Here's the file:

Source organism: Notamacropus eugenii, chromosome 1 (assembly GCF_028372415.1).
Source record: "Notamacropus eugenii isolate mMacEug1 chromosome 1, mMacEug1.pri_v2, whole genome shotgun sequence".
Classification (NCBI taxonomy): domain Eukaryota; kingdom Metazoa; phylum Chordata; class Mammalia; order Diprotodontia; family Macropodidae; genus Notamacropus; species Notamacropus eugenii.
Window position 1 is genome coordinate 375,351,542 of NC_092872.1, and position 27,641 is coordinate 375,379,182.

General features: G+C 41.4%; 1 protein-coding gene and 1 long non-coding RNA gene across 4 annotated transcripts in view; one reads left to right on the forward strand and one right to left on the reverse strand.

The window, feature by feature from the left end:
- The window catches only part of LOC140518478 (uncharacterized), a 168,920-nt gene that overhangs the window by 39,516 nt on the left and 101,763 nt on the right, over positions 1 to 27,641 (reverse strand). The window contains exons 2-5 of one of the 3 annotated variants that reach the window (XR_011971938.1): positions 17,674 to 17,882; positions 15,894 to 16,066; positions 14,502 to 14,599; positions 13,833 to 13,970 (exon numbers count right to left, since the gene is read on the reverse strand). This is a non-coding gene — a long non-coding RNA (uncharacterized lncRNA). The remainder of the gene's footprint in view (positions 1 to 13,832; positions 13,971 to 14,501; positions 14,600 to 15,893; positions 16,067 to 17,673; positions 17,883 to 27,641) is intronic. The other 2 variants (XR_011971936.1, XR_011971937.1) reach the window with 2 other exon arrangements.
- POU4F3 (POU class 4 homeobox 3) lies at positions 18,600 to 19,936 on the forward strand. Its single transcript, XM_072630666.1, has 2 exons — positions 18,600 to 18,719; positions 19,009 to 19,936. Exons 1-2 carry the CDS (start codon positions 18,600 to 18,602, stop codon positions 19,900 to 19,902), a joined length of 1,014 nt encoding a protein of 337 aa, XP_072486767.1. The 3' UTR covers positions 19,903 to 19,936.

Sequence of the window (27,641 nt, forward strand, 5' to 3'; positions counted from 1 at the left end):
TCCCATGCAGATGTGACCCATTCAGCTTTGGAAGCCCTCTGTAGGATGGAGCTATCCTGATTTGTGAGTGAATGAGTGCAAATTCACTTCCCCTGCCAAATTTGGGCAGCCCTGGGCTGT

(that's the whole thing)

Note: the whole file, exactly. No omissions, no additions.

Source organism: Notamacropus eugenii, chromosome 1 (assembly GCF_028372415.1).
Source record: "Notamacropus eugenii isolate mMacEug1 chromosome 1, mMacEug1.pri_v2, whole genome shotgun sequence".
Classification (NCBI taxonomy): domain Eukaryota; kingdom Metazoa; phylum Chordata; class Mammalia; order Diprotodontia; family Macropodidae; genus Notamacropus; species Notamacropus eugenii.
Window position 1 is genome coordinate 375,351,542 of NC_092872.1, and position 27,641 is coordinate 375,379,182.

General features: G+C 41.4%; 1 protein-coding gene and 1 long non-coding RNA gene across 4 annotated transcripts in view; one reads left to right on the forward strand and one right to left on the reverse strand.

The window, feature by feature from the left end:
- The window catches only part of LOC140518478 (uncharacterized), a 168,920-nt gene that overhangs the window by 39,516 nt on the left and 101,763 nt on the right, over positions 1 to 27,641 (reverse strand). The window contains exons 2-5 of one of the 3 annotated variants that reach the window (XR_011971938.1): positions 17,674 to 17,882; positions 15,894 to 16,066; positions 14,502 to 14,599; positions 13,833 to 13,970 (exon numbers count right to left, since the gene is read on the reverse strand). This is a non-coding gene — a long non-coding RNA (uncharacterized lncRNA). The remainder of the gene's footprint in view (positions 1 to 13,832; positions 13,971 to 14,501; positions 14,600 to 15,893; positions 16,067 to 17,673; positions 17,883 to 27,641) is intronic. The other 2 variants (XR_011971936.1, XR_011971937.1) reach the window with 2 other exon arrangements.
- POU4F3 (POU class 4 homeobox 3) lies at positions 18,600 to 19,936 on the forward strand. Its single transcript, XM_072630666.1, has 2 exons — positions 18,600 to 18,719; positions 19,009 to 19,936. Exons 1-2 carry the CDS (start codon positions 18,600 to 18,602, stop codon positions 19,900 to 19,902), a joined length of 1,014 nt encoding a protein of 337 aa, XP_072486767.1. The 3' UTR covers positions 19,903 to 19,936.

Sequence of the window (27,641 nt, forward strand, 5' to 3'; positions counted from 1 at the left end):
TCCCATGCAGATGTGACCCATTCAGCTTTGGAAGCCCTCTGTAGGATGGAGCTATCCTGATTTGTGAGTGAATGAGTGCAAATTCACTTCCCCTGCCAAATTTGGGCAGCCCTGGGCTGT